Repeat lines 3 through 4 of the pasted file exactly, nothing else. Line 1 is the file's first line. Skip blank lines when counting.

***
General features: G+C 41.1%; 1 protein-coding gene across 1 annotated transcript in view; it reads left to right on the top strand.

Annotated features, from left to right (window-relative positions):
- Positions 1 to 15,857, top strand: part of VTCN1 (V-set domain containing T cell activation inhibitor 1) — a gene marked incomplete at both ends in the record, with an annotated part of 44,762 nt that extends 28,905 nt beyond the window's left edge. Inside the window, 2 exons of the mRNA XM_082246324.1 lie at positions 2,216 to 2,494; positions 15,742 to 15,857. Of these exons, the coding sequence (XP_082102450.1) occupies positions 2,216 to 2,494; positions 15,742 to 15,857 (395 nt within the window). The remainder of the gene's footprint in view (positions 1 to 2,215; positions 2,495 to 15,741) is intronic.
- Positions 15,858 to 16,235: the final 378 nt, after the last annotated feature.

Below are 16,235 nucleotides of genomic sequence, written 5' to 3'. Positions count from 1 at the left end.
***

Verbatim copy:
- Positions 1 to 15,857, top strand: part of VTCN1 (V-set domain containing T cell activation inhibitor 1) — a gene marked incomplete at both ends in the record, with an annotated part of 44,762 nt that extends 28,905 nt beyond the window's left edge. Inside the window, 2 exons of the mRNA XM_082246324.1 lie at positions 2,216 to 2,494; positions 15,742 to 15,857. Of these exons, the coding sequence (XP_082102450.1) occupies positions 2,216 to 2,494; positions 15,742 to 15,857 (395 nt within the window). The remainder of the gene's footprint in view (positions 1 to 2,215; positions 2,495 to 15,741) is intronic.
- Positions 15,858 to 16,235: the final 378 nt, after the last annotated feature.